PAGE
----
KerryShe was 30 years old when she passed away in 2014. She had a recurrence of breast cancer from 2005. Without the LFS diagnosis, her breast cancer would not have been detected due to her young age. She had a double mastectomy in 2006 when precancerous cells were detected in her breast. Kerry knew there was a 93% chance those cells could turn into cancer. About 1% of breast tissue was left after the surgery and that is where the cancer started to grow, fueled by pregnancy hormones. Many LFS breast cancers are hormone driven cancers. Kerry was the mother of 2 little girls, ages 3 and 5. She had a loving husband of 8 years.

MO

Maureen.In 2002, our second daughter Maureen who was 18 years old at the time, developed a stage 4 adrenocortical carcinoma before we even knew she was sick. At this time, doctors decided it was time to look further into our family history. Maureen had surgery and chemo, but did not respond well to chemo. We lost her within 4 months.

 

FINDING LFS

Upon researching our family history, we discovered my husband’s dad passed away at age 37 in 1966 from a brain tumor. In 1993, my husband’s sister died at age 32 after battling 3 different cancers, Breast cancer, cervical cancer and leukemia over 2 years. Now LFS was discussed as a possibility and Kerry was tested and positive for Li-Fraumeni Syndrome. My husband also tested positve, but not until 2015, until then we presumed he was positive since Kerry was.

My husband Jim did not present with his first cancer until the fall of 2014 with a sarcoma in his arm. The sarcoma was treated with radiation prior to surgery in 2015. All went well until another sarcoma was discovered in his thigh in May 2015. The sarcoma was removed with no recommended follow up treatment by Dana Farber Cancer Institute. We are scheduled to go back to DFCI in November for follow up and to check for new cancers.

MAKING A DIFFERENCE

As a wife and mother, I was beside myself with grief and terrified my husband was going to suffer the same fate as Kerry, Maureen, his dad and sister. I felt so helpless to stop this disease. I decided to become an advocate for LFS awareness and raise money for research. I want to be able to help identify other families that have the same mindset we had, in that we were just an unlucky cancer family. That changed when our LFS diagnosis was found. LFS Awareness is key to survival. Many doctors do not know about LFS and are missing key signs in families that could be affected with this mutation. My goal is to travel to all of the doctors and medical facilities in my surrounding area and try to educate them about LFS. Then they can help LFS families stay healthy. Currently we have to travel 6 hours one way just to meet with a doctor that is familiar with LFS and can help us follow a healthy protocol to screen LFS patients for early signs of cancer. In this day and age, this is just not acceptable. So, in September 2016, I travelled to California to attend a rare patient advocacy training conference, so I can be a better, more effective advocate for awareness and fundraising for the LFS community.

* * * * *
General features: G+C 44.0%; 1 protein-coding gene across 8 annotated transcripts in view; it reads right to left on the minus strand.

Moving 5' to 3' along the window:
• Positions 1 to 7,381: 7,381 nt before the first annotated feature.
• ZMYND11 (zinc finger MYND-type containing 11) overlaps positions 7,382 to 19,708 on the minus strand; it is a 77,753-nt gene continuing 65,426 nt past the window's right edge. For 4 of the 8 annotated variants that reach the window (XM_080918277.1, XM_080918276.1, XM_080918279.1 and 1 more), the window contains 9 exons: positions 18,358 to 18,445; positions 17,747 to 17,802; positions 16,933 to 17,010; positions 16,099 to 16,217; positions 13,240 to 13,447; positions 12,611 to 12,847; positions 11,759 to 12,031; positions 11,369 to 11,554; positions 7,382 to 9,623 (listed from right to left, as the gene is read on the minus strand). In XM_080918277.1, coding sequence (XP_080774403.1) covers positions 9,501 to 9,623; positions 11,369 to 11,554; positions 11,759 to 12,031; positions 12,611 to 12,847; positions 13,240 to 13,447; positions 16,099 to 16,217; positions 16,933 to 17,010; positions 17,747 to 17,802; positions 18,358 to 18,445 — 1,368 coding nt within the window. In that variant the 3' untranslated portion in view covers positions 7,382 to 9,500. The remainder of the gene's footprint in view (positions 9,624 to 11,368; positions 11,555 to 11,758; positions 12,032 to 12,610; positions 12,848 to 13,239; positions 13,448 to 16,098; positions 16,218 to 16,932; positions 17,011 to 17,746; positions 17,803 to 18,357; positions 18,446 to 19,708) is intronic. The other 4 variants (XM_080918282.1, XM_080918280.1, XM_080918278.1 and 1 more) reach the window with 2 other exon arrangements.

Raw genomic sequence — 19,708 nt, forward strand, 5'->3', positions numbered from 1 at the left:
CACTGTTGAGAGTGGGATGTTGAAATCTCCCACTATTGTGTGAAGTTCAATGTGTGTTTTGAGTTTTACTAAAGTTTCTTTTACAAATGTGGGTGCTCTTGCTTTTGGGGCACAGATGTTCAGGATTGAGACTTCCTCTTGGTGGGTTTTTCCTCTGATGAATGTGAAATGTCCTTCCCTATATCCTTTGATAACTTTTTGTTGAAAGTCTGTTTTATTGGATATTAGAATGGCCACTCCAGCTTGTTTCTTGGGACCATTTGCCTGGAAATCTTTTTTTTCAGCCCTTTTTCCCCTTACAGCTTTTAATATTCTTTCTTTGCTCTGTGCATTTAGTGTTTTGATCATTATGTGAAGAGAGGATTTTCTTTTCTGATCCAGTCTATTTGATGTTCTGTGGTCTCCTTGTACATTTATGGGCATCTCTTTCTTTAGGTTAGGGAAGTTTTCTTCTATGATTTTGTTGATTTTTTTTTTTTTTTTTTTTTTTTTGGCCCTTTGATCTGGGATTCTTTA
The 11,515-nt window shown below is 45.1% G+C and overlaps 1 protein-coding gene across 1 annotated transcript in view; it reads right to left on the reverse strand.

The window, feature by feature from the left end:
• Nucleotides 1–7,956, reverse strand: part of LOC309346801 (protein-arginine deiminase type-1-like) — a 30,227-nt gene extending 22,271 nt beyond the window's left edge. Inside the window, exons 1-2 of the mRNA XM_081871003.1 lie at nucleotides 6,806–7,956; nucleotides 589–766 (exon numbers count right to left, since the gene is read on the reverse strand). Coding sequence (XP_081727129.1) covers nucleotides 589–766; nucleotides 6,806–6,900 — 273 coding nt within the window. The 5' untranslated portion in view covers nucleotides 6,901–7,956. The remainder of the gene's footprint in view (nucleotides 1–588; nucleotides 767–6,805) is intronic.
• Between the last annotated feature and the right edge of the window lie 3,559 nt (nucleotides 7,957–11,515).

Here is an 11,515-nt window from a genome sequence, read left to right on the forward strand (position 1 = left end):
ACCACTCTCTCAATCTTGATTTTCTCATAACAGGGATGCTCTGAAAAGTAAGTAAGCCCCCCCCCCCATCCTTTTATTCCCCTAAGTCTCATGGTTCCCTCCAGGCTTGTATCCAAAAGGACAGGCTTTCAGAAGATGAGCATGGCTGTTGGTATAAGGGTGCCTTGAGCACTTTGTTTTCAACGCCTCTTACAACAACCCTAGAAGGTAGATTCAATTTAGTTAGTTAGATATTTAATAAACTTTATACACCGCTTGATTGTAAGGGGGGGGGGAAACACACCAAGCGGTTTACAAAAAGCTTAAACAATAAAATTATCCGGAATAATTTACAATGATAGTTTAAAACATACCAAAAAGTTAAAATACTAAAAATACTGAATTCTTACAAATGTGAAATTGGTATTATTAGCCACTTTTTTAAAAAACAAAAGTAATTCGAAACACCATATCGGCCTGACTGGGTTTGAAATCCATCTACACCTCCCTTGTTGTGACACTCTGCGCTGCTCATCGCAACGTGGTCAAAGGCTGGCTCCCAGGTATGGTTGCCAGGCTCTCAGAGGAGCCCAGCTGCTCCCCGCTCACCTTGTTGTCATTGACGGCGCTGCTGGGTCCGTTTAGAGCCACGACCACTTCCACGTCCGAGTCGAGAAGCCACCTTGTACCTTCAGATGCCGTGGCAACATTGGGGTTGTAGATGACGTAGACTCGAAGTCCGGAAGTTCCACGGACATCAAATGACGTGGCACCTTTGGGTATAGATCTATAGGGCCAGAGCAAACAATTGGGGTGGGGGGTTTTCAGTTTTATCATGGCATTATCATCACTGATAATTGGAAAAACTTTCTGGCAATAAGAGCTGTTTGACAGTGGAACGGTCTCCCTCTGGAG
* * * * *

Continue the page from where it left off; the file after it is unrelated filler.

I can never bring back my daughters, father-in-law or sister in law, but if I can even identify one family that could be saved from the heartache our family has endured, it will be worth it.

MO SONGS FOR KERRY

Mo songs for Kerry Hiigins fam

I started an organization called Mo Songs for Kerry.org with a couple of my girls’ friends and family. Every year we host a large fundraiser in upstate New York. Our 4th Annual event will be July 29, 2017. We use this event to raise awareness for LFS but also to raise money for research. Local news stations helped us do this for our past event, we had 4 different stories run in the local TV market. We are very grateful for the support our local media has given ups and the awareness of LFS. A portion of the proceeds also go to a local hospital run guest home that caters to families with loved ones in the hospital and patients who are going through long outpatient treatments.

Li-Fraumeni Syndrome is a very difficult thing to live with. You are always waiting for the other shoe to drop and you feel like the boy who cried wolf if you go in for every lump, bump or pain as if it is cancer returning. It makes living a normal life more difficult but at the same time you learn to appreciate every day you are given. If you are diligent with screenings, you can live a normal life.

LIVING LFS

We can not let living with LFS cause us to not live life to the fullest. WE will do our best to live and honor our girls and their memory by living life as healthy and happy as we can. We know this is how they would have wanted it. Kerry lived with LFS for 10 years and got married, started a business and had 2 beautiful healthy non mutant little girls. She carried firewood into her house 3 short days before she died and was entertaining all the people in her hospital room mere hours before she passed away. She lived life to the fullest even with the tremendous burden on her mind. I am very proud to be the mother to these two special ladies and I hope to make them proud with my efforts to make a difference. I will be a warrior beside my husband and do everything I can to help him be screened carefully and get treated right away if any signs of cancer appear.

I am very grateful for the LivingLFS.org website and support group where we can connect with other families going through similar problems. We are all stronger if we support one another and share our trials and tribulations as well as our joys of negative test results and positive treatment outcomes. Before discovering this website we did not know a single LFS family. Hugs and Prayers to all of you out there dealing with LFS. We are stronger together!